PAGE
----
I am a professional troubleshooter. I worked at several IT help desks and even ran one for a time before moving into project management. These jobs have one thing in common. They require me to review a situation, assess the information provided, and make a choice to solve a problem. Every issue I encounter builds my knowledge base and ability to make the right choice when presented with information. In some cases I don’t even need very detailed information because I can recognize the situation and symptoms pretty early and correct it to resolve an issue. On a help desk we call this a decision tree. In project management we call it risk assessment. Whatever it’s called, you do it every day. We are always taking in information around us, reviewing that information, and then making choices based on our own experiences. This same process applies to becoming a better rider. In the MSF courses this is IPDE; Identify, Predict, Decide, Execute.
The first step in avoiding or correcting an issue is to identify that there is one. Seems simple enough, however in the world of distractions we live in it’s becoming tougher to keep our focus and attention on the road. Even on a motorcycle there’s GPS, music, buttons and dials to fiddle with, and even Bluetooth headsets that let us make and answer phone calls and send text messages via voice control. Car drivers are not the only ones out there distracted while driving, there’s plenty of things on a motorcycle to distract a rider. Keeping an eye out for danger isn’t enough. To really identify an issue we need to continually scan the road ahead as well as around and behind for potential hazards. The more situations you can identify and catalog the easier it is to predict, decide and execute the proper actions to take to avoid or mitigate the risk. This takes practice and repetition, just like anything else that we are good at. That means seat time on the bike, scanning the area you, and always looking for real or potential issues.
Once identifying a risk, potential or real, what happens next is where experience really counts. Predicting what will happen in a situation often depends on a few different factors. Have you been in this situation before? Have you read about this situation before? or have you heard someone else describe this situation before? Experience in dealing with a situation and having come out the other side unscathed is probably the best for predicting that event, or others like it, in the future. Of course there are other, potentially safer ways, to get that experience. Rider Training courses are one safe way to gather skills and techniques for predicting risks without actually having to experience them on the road. There are books and videos that cover a variety of riding situations and how best to identify and react to them. Street Strategies by David Hough is a concise page by page guide for dealing with real road situations. Listening to experienced riders and your friends can also help you understand risks. If your buddy is able to tell you the story of a near miss he had, that means he made a correct prediction. It might be worth listening to his story.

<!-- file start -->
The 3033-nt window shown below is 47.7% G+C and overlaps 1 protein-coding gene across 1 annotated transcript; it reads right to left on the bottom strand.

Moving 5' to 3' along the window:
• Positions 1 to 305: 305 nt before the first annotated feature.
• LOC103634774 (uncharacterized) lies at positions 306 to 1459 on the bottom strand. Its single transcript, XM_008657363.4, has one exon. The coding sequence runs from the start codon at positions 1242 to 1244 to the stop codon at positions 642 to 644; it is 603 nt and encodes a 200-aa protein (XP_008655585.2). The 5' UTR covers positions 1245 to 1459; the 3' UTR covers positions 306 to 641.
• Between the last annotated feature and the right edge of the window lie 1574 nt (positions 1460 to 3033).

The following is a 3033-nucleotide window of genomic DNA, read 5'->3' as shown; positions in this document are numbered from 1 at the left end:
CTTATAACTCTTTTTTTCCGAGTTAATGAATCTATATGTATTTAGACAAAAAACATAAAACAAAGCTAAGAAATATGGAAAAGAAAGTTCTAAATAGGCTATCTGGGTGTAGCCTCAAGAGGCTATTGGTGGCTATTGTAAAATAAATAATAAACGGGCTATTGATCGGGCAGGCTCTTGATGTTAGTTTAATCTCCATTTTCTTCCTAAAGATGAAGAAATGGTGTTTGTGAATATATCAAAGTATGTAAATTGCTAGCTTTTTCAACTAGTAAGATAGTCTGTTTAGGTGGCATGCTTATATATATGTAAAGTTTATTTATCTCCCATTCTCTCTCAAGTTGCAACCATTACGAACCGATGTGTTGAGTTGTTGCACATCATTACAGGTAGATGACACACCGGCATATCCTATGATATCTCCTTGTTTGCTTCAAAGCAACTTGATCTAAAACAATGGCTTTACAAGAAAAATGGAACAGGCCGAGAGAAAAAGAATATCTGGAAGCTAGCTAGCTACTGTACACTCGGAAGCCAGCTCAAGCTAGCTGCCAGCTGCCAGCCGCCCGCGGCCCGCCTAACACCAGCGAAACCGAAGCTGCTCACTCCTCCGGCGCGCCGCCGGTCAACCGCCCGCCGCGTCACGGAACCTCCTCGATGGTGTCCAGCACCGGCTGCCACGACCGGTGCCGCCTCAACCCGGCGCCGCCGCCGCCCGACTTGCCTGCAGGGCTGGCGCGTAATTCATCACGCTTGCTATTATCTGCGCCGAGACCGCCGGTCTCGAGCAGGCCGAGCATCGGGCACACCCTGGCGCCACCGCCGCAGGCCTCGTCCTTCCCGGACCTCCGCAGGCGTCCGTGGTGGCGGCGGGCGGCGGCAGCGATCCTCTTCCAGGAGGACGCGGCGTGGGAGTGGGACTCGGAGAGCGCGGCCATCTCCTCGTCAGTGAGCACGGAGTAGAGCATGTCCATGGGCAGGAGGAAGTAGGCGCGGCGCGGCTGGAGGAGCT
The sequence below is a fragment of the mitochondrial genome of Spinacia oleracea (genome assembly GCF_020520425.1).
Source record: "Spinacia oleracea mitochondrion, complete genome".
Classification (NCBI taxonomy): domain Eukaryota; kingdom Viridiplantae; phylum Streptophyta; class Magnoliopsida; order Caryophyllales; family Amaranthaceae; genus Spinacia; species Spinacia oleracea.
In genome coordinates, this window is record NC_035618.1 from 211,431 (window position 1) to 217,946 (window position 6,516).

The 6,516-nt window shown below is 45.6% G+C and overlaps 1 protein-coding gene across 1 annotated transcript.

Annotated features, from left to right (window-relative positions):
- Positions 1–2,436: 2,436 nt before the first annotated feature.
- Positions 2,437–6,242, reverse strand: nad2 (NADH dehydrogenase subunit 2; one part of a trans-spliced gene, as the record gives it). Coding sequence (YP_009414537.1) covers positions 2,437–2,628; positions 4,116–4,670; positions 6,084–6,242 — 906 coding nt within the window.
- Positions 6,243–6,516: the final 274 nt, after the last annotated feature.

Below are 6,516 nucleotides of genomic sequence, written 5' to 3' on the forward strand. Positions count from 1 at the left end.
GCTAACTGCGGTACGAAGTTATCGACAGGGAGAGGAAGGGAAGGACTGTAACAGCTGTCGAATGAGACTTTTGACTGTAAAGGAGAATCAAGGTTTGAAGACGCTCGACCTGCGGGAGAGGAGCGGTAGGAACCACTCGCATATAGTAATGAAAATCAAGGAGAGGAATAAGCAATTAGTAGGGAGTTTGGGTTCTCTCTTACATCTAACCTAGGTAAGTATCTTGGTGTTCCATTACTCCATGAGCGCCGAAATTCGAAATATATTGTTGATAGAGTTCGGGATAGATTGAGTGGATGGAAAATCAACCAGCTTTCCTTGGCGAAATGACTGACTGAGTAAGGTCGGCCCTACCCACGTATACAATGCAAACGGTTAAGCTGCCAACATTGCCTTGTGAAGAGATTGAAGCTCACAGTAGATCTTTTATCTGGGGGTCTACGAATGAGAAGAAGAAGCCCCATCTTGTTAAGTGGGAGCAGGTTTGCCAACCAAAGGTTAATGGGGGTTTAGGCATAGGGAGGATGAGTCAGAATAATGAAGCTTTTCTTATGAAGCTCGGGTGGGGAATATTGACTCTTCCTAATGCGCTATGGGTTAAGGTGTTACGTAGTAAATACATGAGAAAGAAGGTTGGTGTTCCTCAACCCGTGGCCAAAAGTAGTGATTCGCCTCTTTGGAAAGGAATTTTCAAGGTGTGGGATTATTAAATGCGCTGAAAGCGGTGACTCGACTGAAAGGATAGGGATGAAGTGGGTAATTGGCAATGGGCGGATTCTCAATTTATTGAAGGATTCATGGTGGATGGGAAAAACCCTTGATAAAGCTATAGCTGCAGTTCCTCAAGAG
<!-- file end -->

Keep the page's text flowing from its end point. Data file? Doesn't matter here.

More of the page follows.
Once you predict the situation the next step is what to do about it. Deciding what action to take to avoid or mitigate the situation has as much to do with your mental and physical state as it does with your knowledge of how to handle a situation. If you have impaired judgement by being tired, cold, angry or under the influence of alcohol or drugs it’s possible an incorrect decision may lead to injury or worse. At this point you’ve gathered all the information about the situation and have to make a choice. All the knowledge and experience (or lack of) you have gained leads to this moment. Making an incorrect choice will lead to executing an incorrect action. Here again practice and education are your best friends. Practicing defensive maneuvers and good riding techniques sets up the muscle memory for you to execute corrective actions without much thought. When time is of the essence, that’s when you want instinct to take over and the right choice at your finger tips.
You’ve now identified the issue, predicted the outcome, and decided on the course of action. The only left to do is take action. Again, this is where practice and experience will pay off. Executing avoidance maneuvers effectively and smoothly is a matter knowing not only what you need to do but how the bike will react to what you are doing. The more you ride and become familiar with your bike’s and your capabilities the more effective you’ll be at executing the decided upon tactic to avoid or mitigate the identified risk.
One last step that’s not covered by IPDE but that I recommend is to take time after the incident to review it. Not immediately after you’ve come through the situation, but some time shortly after take a moment to think about what happened. Think about what you did and if there’s something that you could have done better. Could you have been more attentive and avoided the situation altogether? Was the decision you made the most appropriate for the situation? Could you have executed the avoidance maneuver more smoothly or sooner? In my opinion this is critical to building the knowledge base that will help you in the future. Better even than reviewing the situation by yourself, if you’re riding with someone talk over what happened with them. Being an observer, they may have seen something or have suggestions that can help.
We ride motorcycles because we love doing it. Being prepared to handle the risks inherent in this hobby will keep you riding for a lot longer. Plus, practicing is just another excuse to ride. Be safe and ride well.